Wednesday, 14 September 2011

More Lives of Jesus 1: The "Real" Messiah

While writing my earlier reviews of the Lives of Jesus, I realised that my reading was getting a little dated - almost nothing after 1995.  So it's time to do something about that - starting with Stephan Huller's The Real Messiah: The Throne of St Mark and the True Origins of Christianity.

Apart from the title, two things about this book let us know immediately that we are reading a work of pseudo-history.  The first is the biographical note, which informs us that after graduating with a degree in philosophy, Huller pursued a career in the circus.  The second is the point on Page 2 where he cites The Da Vinci Code as evidence of a groundswell of awareness that something is wrong with the traditional view of Christianity.

The rest of the book does not disappoint.  All the tricks of the pseudohistorical trade are here - characters with multiple names, coded messages, fortuitous discoveries of previously hidden evidence, and of course the inevitable Catholic cover-up.  Along with this fun is a vague and slip-shod use of sources, gigantic logical leaps thinly disguised by the repeated use of the word "undoubtedly", and a card-house of speculation, inference and circular logic.

What emerges, as far as I can tell from his turgid prose and tortuously roundabout telling of the story, is that Jesus had virtually nothing to do with the beginning of Christianity.  Jesus was a humble prophet who repeatedly affirmed that he was not the Messiah.  The Messiah is identified instead as Marcus Agrippa, last of the Herodian kings, in Huller's telling born around 29 AD and living and ruling (on and off) as a client king in Roman Palestine until around 100 AD. (This in itself is an interesting reconstruction - in fact there were two Herod Agrippas, father and son, whose lives covered this period but Huller turns them into one person).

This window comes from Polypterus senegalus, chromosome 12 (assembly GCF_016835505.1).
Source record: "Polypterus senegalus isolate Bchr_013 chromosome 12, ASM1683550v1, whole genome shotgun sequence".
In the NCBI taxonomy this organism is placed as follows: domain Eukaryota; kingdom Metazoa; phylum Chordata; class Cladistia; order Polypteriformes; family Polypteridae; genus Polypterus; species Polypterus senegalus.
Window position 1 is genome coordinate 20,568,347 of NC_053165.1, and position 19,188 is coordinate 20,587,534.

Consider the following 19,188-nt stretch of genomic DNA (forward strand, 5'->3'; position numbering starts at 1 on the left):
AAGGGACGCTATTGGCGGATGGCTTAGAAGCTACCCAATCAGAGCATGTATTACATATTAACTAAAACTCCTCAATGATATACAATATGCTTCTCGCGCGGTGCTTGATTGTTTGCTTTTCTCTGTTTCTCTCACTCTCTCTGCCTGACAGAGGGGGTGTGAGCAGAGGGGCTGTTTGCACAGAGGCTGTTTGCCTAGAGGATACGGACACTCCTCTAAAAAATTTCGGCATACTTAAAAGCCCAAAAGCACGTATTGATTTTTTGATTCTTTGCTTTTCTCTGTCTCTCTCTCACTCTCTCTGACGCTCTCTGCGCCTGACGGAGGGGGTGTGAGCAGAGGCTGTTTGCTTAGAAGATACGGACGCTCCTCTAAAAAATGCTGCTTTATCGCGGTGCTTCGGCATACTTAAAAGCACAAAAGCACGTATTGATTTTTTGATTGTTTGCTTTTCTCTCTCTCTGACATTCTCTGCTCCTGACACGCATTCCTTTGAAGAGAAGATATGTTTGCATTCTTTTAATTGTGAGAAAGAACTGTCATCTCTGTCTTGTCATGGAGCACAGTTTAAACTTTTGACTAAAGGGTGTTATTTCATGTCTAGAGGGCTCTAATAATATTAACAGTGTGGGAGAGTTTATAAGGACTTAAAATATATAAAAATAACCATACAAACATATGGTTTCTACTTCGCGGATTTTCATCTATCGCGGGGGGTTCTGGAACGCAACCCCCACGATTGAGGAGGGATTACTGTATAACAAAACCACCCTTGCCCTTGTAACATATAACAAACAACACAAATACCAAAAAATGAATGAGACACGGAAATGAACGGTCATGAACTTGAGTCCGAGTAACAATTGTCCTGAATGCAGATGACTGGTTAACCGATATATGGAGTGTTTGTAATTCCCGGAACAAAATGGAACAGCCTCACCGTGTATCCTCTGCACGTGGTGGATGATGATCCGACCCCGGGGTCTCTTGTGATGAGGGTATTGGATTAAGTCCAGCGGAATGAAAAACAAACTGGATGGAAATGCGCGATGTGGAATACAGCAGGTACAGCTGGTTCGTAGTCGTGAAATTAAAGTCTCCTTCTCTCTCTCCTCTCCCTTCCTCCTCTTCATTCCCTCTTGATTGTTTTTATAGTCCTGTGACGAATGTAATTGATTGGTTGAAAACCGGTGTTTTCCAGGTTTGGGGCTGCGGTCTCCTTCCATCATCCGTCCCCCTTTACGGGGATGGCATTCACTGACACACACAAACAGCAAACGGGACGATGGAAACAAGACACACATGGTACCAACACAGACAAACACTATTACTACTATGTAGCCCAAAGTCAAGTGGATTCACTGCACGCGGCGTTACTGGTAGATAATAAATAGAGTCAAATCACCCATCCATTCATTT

Agrippa makes multiple appearances in the gospel story, under various names.  He is the Apostle John, Mark the evangelist and Barabbas who was released prior to Jesus' crucifixion.  He makes a coded appearance as the risen Christ, with the "true" meaning of the resurrection stories revealed as Agrippa's ascension to the messianic throne.  Even Jesus' death is reinterpreted not as the "Lamb of God" dying for all of us, but as the ram, sacrificed in place of "Isaac" (aka Agrippa) to allow the messianic project to continue.  Incidentally, to make this all possible Jesus' death is also redated (without any explanation) to 37 CE, at which point the eight-year-old Agrippa is just about plausible as an active participant in the story.

As far as I can tell, the rest of the tale tells how Agrippa, as well as being a Roman client king, made himself the head of a Jewish mystery cult, encoded in an artefact known as the Throne of St Mark (generally dated around 500 CE, but that doesn't seem to bother Huller) and in the original (now lost, of course) versions of Mark's gospel.  Huller's rather strange view is that there was originally only one gospel (written of course by Marcus Agrippa aka Mark the Evangelist) which was split into four and substantially altered by the Roman theologian Irenaeus in around 170 CE for reasons which are incredibly confusing.